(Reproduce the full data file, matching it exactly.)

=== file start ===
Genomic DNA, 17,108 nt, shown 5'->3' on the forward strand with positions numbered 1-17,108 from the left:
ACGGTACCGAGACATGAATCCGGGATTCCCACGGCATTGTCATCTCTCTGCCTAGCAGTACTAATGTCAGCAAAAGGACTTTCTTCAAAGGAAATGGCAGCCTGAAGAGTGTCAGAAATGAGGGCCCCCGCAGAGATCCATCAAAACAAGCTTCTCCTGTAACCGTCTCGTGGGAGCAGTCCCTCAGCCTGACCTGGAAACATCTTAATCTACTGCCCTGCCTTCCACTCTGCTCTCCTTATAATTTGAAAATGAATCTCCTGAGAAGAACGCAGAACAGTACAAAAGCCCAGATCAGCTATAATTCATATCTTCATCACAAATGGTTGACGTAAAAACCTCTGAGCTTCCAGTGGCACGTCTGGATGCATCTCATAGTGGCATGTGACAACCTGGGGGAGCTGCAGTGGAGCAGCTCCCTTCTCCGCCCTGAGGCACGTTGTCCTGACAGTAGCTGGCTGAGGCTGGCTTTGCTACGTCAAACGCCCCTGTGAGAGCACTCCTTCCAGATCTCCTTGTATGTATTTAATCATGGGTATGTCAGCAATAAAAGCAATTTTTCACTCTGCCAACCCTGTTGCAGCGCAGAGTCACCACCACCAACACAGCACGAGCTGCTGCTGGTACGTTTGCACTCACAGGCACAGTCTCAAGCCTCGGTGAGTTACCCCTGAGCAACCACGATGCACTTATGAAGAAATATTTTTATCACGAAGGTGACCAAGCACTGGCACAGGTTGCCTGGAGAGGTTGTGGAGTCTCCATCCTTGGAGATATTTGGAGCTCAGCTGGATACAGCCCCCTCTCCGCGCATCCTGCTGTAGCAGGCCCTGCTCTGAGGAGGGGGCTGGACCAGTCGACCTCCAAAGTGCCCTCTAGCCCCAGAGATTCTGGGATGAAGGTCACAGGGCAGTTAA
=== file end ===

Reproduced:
Genomic DNA, 17,108 nt, shown 5'->3' on the forward strand with positions numbered 1-17,108 from the left:
ACGGTACCGAGACATGAATCCGGGATTCCCACGGCATTGTCATCTCTCTGCCTAGCAGTACTAATGTCAGCAAAAGGACTTTCTTCAAAGGAAATGGCAGCCTGAAGAGTGTCAGAAATGAGGGCCCCCGCAGAGATCCATCAAAACAAGCTTCTCCTGTAACCGTCTCGTGGGAGCAGTCCCTCAGCCTGACCTGGAAACATCTTAATCTACTGCCCTGCCTTCCACTCTGCTCTCCTTATAATTTGAAAATGAATCTCCTGAGAAGAACGCAGAACAGTACAAAAGCCCAGATCAGCTATAATTCATATCTTCATCACAAATGGTTGACGTAAAAACCTCTGAGCTTCCAGTGGCACGTCTGGATGCATCTCATAGTGGCATGTGACAACCTGGGGGAGCTGCAGTGGAGCAGCTCCCTTCTCCGCCCTGAGGCACGTTGTCCTGACAGTAGCTGGCTGAGGCTGGCTTTGCTACGTCAAACGCCCCTGTGAGAGCACTCCTTCCAGATCTCCTTGTATGTATTTAATCATGGGTATGTCAGCAATAAAAGCAATTTTTCACTCTGCCAACCCTGTTGCAGCGCAGAGTCACCACCACCAACACAGCACGAGCTGCTGCTGGTACGTTTGCACTCACAGGCACAGTCTCAAGCCTCGGTGAGTTACCCCTGAGCAACCACGATGCACTTATGAAGAAATATTTTTATCACGAAGGTGACCAAGCACTGGCACAGGTTGCCTGGAGAGGTTGTGGAGTCTCCATCCTTGGAGATATTTGGAGCTCAGCTGGATACAGCCCCCTCTCCGCGCATCCTGCTGTAGCAGGCCCTGCTCTGAGGAGGGGGCTGGACCAGTCGACCTCCAAAGTGCCCTCTAGCCCCAGAGATTCTGGGATGAAGGTCACAGGGCAGTTAA